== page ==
Covid-19 vaccine developers actively targeted by state-funded APTs

by Gabriel E. Hall - -

North Korean and Russian hackers actively targeting seven labs developing Covid-19 vaccine, Microsoft reports

Microsoft: cyberattacks on healthcare must stop

Amid the coronavirus pandemic, cybercriminal activity worldwide rose by a great margin and, while some ransomware gangs promised to leave hospitals alone, others targeted the medical industry in order to grab some more cash. State-sponsored attacks might have completely different goals, however, and it seems like several APT (Advanced Persistent Threat Groups) are targeting seven companies across the globe that are actively participating in the new vaccine development and testing.

Tom Burt, Microsoft's Corporate Vice president of Customer Security and Trust, claimed that all the resources to be undertaken to prevent cybercriminals from striking vital targets that are working hard to fight the pandemic:[1]

Today, Microsoft’s president Brad Smith is participating in the Paris Peace Forum where he will urge governments to do more. Microsoft is calling on the world’s leaders to affirm that international law protects health care facilities and to take action to enforce the law. We believe the law should be enforced not just when attacks originate from government agencies but also when they originate from criminal groups that governments enable to operate – or even facilitate – within their borders. This is criminal activity that cannot be tolerated.

According to the report, Microsoft is not the only entity that is aware of the ever-increasing threat of cybercrime in the medical sector. Burt said that these matters were also discussed in the virtual Paris Pease Forum, joined by France’s Minister for Foreign Affairs Jean-Yves le Drian, Ambassador Guilherme de Aguiar Patriota of Brazil, Ambassador Jürg Lauber of Switzerland, and 65 healthcare organizations.

The on-going attacks organized by Lazarus, Fancy Bear, and Cerium

While many of the hospital-targeting attacks are based on financial gain, it is believed that APTs might have other cyber-espionage-based goals. Many of the pharmaceutical companies “have contracts with or investments from government agencies from various democratic countries for COVID-19-related work,” Tom Burt said. According to him, three prominent state-sponsored hacking groups are involved:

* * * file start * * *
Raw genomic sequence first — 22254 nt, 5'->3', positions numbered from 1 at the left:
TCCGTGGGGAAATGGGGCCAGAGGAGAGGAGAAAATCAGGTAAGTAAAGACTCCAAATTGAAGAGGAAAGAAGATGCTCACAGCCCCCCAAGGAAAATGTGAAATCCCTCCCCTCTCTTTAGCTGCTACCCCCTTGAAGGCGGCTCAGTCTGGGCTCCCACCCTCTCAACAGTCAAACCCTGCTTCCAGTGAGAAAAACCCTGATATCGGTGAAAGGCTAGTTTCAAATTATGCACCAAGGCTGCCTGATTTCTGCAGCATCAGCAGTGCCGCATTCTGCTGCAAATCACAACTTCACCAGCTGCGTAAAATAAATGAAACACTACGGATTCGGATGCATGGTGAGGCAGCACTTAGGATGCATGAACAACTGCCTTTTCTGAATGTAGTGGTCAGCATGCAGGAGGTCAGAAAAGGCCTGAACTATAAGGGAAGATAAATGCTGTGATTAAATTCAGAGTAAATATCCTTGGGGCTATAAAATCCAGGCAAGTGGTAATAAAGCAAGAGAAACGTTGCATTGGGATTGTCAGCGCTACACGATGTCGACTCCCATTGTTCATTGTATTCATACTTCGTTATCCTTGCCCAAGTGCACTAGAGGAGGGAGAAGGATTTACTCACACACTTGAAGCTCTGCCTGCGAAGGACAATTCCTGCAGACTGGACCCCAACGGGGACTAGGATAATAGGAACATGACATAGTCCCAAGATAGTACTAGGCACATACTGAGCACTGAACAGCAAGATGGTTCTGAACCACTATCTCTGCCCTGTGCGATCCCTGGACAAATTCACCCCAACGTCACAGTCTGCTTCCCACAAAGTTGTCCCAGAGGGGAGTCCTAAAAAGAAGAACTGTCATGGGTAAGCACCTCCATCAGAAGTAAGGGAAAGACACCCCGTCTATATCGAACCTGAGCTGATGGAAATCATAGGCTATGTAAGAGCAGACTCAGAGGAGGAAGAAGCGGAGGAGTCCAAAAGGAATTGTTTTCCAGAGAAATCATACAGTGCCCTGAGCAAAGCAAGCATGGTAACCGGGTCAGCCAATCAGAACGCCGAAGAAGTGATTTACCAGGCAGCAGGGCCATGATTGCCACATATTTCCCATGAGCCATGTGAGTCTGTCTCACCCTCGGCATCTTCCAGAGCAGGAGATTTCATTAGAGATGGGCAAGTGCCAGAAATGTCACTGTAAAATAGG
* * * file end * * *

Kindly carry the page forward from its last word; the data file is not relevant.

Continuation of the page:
• Russia's Fancy Bear (Strontium)
  • North Korea's Lazarus (Hidden Cobra)
  • North Korea's Cerium.

Lazarus is possibly one of the most recognized APTs globally. It has been responsible for such prominent attacks as Sony's Operation Blockbuster in 2014 and WannaCry global outbreak in 2017.[2] This actor typically sends out spear-phishing emails that contain fake job applications.

Fancy Bear gang is active since at least 2004 and have believed to play a major role in the US presidential election of 2016.[3] It usually employs password spraying and brute-force attacks to steal login credentials and then harvest relevant data.

Cerium is a relatively new player in the cybercriminal world but is also believed to be sponsored by the North Korean government. Security researchers have spotted the gang actively engaging in coronavirus-themed spam email delivery to various targets. 

Hospitals still actively targeted by cybercriminal groups

The three cybercriminal gangs are targeting at least seven medical institutions based in various locations around the world, including Canada, France, India, South Korea, and the United States. Many of these medical institutions are actively developing the Covid-19 vaccine, and one of them was even responsible for engineering a working test:

Among the targets, the majority are vaccine makers that have Covid-19 vaccines in various stages of clinical trials. One is a clinical research organization involved in trials, and one has developed a Covid-19 test. Multiple organizations targeted have contracts with or investments from government agencies from various democratic countries for Covid-19 related work.

It is really concerning that healthcare providers have to deal with cybercriminal attacks during such a difficult time. Hospitals were struck by malware in the US,[4] Germany, Spain, and many other countries. In fact, in Germany, one woman was pronounced dead after the local Duesseldorf University Hospital was unable to take in emergency patients due to disruptions caused by ransomware.[5]

Tom Burt did mention that some of the attacks were successful, although he did not specify to what extent (i.e., whether the malware was implanted of whether some sensitive information was leaked). While government and local authority awareness is essential, hospitals and pharmaceutical sectors should also ensure that the systems are working correctly and all the security holes are patched on time.

About the author
Gabriel E. Hall
Gabriel E. Hall - Passionate web researcher

Gabriel E. Hall is a passionate malware researcher who has been working for 2-spyware for almost a decade.

Contact Gabriel E. Hall
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